AGO Opinion 82267

July 15, 1982
Senator Jerome Warner
State Capitol
Lincoln, NE 68509

Dear Senator Warner:

This is in reply to your inquiry concerning the interpretation of Neb. Rev. Stat. §2-101 (Supp. 1981) as it concerns the election of members of the Nebraska State Board of Agriculture. It is our understanding that you wish to determine whether or not there is a need for any clarifying legislation.
Neb. Rev. Stat. §2-101, as it now applies to the election
of the State Board of Agriculture, provides as follows: "The president and delegates shall at this meeting elect suitable persons to fill all vacancies in the state board."
As originally enacted in 1879, what is now §2-101
Provided in part as follows:

There shall be held at the capital of
the state, on the third Tuesday in January of each year, a meeting of the state board of agriculture, together with the president of each county society, or delegate there from duly authorized, who shall for the time being be ex-officio members of the state board of agriculture, for the purpose of deliberating and consulting as to the wants, prospects and condition of the agricultural interests throughout the state. And at such annual meeting the several reports from the subordinate societies shall be delivered to the president of the state board; and the said president and delegates shall at this meeting elect suitable persons to fill all vacancies in the state board.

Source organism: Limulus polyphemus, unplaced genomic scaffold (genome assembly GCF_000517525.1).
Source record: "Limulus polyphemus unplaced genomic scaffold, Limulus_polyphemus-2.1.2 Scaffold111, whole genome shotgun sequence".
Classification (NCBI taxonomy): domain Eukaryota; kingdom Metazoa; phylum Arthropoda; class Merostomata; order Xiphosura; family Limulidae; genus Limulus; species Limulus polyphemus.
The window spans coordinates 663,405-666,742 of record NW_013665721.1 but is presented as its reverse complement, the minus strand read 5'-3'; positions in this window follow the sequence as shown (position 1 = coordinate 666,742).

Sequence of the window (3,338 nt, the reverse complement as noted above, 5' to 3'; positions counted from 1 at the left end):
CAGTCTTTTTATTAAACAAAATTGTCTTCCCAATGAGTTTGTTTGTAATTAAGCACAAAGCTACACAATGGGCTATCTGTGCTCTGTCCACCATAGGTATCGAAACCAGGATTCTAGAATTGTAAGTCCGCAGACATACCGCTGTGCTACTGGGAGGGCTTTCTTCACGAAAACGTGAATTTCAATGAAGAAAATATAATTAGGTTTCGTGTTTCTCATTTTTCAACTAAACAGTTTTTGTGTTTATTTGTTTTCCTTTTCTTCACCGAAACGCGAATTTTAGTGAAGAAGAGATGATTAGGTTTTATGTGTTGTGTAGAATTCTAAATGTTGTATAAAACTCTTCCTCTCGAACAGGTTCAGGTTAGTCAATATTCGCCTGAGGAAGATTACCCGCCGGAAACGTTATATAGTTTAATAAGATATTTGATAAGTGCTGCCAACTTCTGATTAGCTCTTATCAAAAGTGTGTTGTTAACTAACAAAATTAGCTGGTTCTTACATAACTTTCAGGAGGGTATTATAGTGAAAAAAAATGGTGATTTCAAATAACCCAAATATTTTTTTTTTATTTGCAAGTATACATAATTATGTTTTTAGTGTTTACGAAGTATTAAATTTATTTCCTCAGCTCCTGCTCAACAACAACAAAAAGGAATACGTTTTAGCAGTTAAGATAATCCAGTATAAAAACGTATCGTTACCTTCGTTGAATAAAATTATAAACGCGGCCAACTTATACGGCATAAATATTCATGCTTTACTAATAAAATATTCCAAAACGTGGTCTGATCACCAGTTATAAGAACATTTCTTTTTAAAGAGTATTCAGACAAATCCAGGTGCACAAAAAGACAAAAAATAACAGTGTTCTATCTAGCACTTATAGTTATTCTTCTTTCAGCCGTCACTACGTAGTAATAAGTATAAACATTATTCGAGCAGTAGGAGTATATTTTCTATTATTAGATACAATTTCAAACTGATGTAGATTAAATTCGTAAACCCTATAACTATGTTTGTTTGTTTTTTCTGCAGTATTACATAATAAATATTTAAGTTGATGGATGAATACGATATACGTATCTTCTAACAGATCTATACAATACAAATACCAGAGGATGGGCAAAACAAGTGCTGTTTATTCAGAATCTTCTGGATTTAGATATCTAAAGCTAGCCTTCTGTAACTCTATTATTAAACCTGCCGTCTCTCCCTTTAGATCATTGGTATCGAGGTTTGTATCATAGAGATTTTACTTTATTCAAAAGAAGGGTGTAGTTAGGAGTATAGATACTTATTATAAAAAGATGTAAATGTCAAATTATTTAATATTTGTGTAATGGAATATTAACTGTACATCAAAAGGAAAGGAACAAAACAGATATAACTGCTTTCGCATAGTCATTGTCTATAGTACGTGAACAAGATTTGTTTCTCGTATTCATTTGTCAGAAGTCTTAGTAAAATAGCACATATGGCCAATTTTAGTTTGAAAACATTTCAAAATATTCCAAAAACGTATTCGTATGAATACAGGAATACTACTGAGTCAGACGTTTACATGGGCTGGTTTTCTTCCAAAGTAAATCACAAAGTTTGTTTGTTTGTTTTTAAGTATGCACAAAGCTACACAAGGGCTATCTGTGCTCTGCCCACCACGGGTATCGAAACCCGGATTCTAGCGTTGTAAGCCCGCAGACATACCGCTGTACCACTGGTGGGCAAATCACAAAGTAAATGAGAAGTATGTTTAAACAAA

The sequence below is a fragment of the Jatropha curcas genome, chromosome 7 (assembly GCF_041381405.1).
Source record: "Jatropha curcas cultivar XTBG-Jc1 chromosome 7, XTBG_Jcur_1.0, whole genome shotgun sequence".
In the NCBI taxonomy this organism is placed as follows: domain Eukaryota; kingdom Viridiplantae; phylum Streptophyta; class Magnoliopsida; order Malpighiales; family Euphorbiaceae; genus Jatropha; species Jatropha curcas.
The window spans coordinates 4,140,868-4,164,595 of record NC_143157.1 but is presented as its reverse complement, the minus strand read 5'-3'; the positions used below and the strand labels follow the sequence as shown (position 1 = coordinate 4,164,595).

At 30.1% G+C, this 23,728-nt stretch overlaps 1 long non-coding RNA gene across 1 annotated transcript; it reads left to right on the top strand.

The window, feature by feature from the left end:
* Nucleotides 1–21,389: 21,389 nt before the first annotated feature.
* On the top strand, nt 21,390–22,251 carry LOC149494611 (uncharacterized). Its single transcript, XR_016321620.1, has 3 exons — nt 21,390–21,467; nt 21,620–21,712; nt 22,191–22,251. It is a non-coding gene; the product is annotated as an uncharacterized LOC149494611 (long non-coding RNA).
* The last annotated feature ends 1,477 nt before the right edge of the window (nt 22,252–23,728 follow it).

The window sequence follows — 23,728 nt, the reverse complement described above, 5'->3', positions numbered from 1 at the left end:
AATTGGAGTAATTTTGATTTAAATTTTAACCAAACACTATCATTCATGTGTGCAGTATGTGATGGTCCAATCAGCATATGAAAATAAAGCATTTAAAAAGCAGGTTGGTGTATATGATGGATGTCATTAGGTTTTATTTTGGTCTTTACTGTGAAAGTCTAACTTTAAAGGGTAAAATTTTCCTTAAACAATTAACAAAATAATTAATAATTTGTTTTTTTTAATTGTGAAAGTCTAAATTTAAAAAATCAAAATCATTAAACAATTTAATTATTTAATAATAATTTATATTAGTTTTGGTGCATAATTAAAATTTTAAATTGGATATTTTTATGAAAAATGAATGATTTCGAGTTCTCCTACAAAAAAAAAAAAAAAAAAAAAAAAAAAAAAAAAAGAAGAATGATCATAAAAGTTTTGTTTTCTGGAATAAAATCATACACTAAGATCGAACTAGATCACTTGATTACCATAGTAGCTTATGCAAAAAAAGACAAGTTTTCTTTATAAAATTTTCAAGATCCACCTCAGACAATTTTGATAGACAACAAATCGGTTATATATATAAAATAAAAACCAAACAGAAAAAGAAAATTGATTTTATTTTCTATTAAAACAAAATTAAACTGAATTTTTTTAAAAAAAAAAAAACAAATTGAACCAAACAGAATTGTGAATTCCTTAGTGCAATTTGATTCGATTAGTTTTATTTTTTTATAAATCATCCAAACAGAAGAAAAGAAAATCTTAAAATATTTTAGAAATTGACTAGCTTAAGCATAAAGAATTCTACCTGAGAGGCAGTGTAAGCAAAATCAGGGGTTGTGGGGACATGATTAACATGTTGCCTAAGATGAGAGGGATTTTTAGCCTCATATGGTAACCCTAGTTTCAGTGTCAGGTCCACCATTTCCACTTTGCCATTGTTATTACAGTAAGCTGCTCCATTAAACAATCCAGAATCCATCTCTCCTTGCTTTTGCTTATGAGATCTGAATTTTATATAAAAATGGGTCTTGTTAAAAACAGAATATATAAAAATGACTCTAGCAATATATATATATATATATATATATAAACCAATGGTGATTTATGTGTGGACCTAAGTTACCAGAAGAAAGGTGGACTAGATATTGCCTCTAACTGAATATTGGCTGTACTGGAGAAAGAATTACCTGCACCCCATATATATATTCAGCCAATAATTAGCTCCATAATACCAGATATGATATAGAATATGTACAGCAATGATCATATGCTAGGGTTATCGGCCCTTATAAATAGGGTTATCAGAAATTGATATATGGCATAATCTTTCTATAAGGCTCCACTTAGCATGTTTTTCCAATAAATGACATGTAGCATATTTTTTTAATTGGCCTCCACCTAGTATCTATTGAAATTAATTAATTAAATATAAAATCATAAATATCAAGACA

You will specifically note that the original act referred to "the president of the state board" and "said president." In 1943, at the time the Legislature amended the statute to provide that the board could .hold or dispense with the holding of the fair, it also struck the word "said" preceding "president and delegates. "
Without the benefit of any legislative history beyond the singular fact of the change, our conclusion would be that
"said president" originally meant president of the state board, but when the word "said" was deleted the Legislature meant for president to have a meaning different from president of the state board and probably meant president (of the county societies) .

This change, standing alone, would then result in the conclusion that the state board would be elected by the presidents of the county societies, and a delegate from each county not represented by its president.

However, in 1937 the Legislature deleted the word "said" preceding "president shall have power to call meetings of the board." In our opinion, if you then give "president" the same meaning in both instances a number of questions are raised regarding legislative intent which we are unable to reconcile.

Unless the possibility of conflict and meaning of "president" can be reconciled in some way not apparent to us, it might be a matter which the Legislature should clarify.

Very truly yours,

Attorney General